Rams' run game, with or without Todd Gurley, searches for identity

THOUSAND OAKS, Calif. -- Throughout the offseason, coach Sean McVay remained adamant that running back Todd Gurley would remain the focal point of the Los Angeles Rams offense.

But through five games, the Rams' former NFL Offensive Player of the Year is just another player in an offense that has appeared in flux throughout a 3-2 start.

"What we are trying to figure out is what's the best identity for this 2019 Rams football team and ultimately the offense," said McVay, when asked if his offense has appeared how he envisioned before the season. "It's really about us finding ways to just be efficient."

The Rams' challenge in establishing the run could grow Sunday, when they face an undefeated San Francisco 49ers team with a top-five rushing defense that is holding opponents to an average of 82 rushing yards per game.

Uncertainty remains about the status of Gurley, who suffered a thigh contusion in last Thursday's loss to the Seattle Seahawks.

"What's today -- Thursday?" Gurley asked, on Thursday. "I got Friday, Saturday. But just worrying about trying to just get back right and make that decision when the time comes."

This season, the Rams have been slow to commit to the run and quick to rely on the arm of quarterback Jared Goff, who has passed for 1,649 yards and seven touchdowns, with seven interceptions. The Rams' passing offense ranks second in the league with 317.4 yards per game, while ranking 22nd in rushing yards with 96.2 per game. Last season they ranked fifth in passing (281.7) and third in rushing (139.4).

"As a quarterback you love throwing the ball," Goff said. "But you do know, especially in the NFL, it's not the best recipe for success to be throwing it so many times."

The offense has accounted for 222 pass plays to 115 runs plays.

"A lot of instances, what I'm most interested in for our offense is efficiency, scoring points and moving the football," said McVay, when asked about the play discrepancy. "You'd like to be able to have a balance, but our job is to move the ball and score points."

Before the season, the Rams stockpiled running backs. Along with Gurley, who last season signed a four-year, $60-million extension with $45 million guaranteed, the Rams matched an offer sheet from the Detroit Lions to bring back restricted free agent Malcolm Brown for two years and $3.3 million. They also selected Darrell Henderson in the third round from Memphis.

Even if Gurley assumed a decreased role in an attempt to keep him fresh, it appeared that the Rams' running game would remain robust.

That hasn't necessarily been the case, in part, because of circumstance -- the Rams trailed the Tampa Bay Buccaneers 21-0 in the second quarter of a Week 4 loss and abandoned the run -- but also by design.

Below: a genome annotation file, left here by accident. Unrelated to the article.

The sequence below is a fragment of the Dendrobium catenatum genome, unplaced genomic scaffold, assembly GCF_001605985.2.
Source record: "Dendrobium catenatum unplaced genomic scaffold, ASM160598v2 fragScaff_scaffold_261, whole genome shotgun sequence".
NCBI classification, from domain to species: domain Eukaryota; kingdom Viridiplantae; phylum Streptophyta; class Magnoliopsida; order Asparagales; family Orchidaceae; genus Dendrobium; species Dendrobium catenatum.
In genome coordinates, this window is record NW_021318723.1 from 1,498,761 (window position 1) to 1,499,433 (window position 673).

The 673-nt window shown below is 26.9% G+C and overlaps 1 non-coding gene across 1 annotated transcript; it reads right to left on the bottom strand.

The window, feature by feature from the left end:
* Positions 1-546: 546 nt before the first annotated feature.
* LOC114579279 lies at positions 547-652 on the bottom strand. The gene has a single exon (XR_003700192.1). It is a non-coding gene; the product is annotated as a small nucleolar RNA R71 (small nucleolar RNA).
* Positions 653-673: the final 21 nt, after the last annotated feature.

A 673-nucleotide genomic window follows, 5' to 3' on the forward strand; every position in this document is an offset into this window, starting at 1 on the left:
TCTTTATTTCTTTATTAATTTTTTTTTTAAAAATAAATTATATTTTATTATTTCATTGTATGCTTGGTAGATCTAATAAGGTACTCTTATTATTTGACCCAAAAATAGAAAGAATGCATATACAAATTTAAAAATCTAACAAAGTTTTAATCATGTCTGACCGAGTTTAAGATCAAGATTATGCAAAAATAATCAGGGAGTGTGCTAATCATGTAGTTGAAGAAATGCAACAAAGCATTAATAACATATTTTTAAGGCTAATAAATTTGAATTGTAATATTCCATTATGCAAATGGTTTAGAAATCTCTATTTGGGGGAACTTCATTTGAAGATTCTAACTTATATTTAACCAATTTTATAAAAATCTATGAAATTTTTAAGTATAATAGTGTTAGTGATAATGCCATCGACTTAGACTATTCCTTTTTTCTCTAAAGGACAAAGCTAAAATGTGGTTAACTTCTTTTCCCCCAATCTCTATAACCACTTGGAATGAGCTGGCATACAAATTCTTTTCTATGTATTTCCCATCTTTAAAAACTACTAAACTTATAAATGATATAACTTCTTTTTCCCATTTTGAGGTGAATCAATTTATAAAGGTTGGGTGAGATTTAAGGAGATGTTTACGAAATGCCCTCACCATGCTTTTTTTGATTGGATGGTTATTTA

This season, the Rams have gone with a designed run on 31 percent of their plays, which ranks 28th in the NFL and is down from McVay's first two seasons as the Rams coach when he went with a designed run 42 percent of the time.

In the first half of games, they are going with a designed run 28 percent of the time, a higher rate than only the Kansas City Chiefs, who are at 24 percent, according to ESPN Stats and Information Research.

Gurley is coming off arguably his best game of the season in the loss to the Seahawks, when he rushed for 51 yards and two touchdowns on 15 carries. McVay wasted no time getting Gurley into a rhythm, calling for runs on the first two plays.

"We wanted to get him going," McVay said, adding later, "That opened up some things in the pass game."

Despite playing an average of four fewer snaps per game than last season, Gurley has maintained a lion's share of the workload. In five games, he has rushed for 270 yards and five touchdowns on 64 carries.

But he has been spelled at a more frequent rate than in past seasons. Brown is averaging five more snaps per game than in 2018 and has rushed for 114 yards and two touchdowns on 26 carries.

"I think," Brown said, with a chuckle, when asked to assess the running game, "it's been cool. We just go out there and run the plays that are being called, for real. That's it."

Henderson, who in April McVay called the "change-of-pace back" he's been searching for, has played two offensive snaps, both in the season opener.

"That's one of those things that we're going to look at and are evaluating," McVay said about Henderson's role. "It's our job and it's my job to make sure we find a way to continue to develop him and give him an opportunity, because I think he is a guy who can help us, whether it's immediately or whether it's later on in the season."

Said Henderson: "It's all about being patient. I'm just being patient, waiting my time and making sure I'm ready whenever my number is called."

Whoever is playing, however many run plays are called, Gurley said there's only one bottom line.

"As long as you're winning games, that's all that really matters."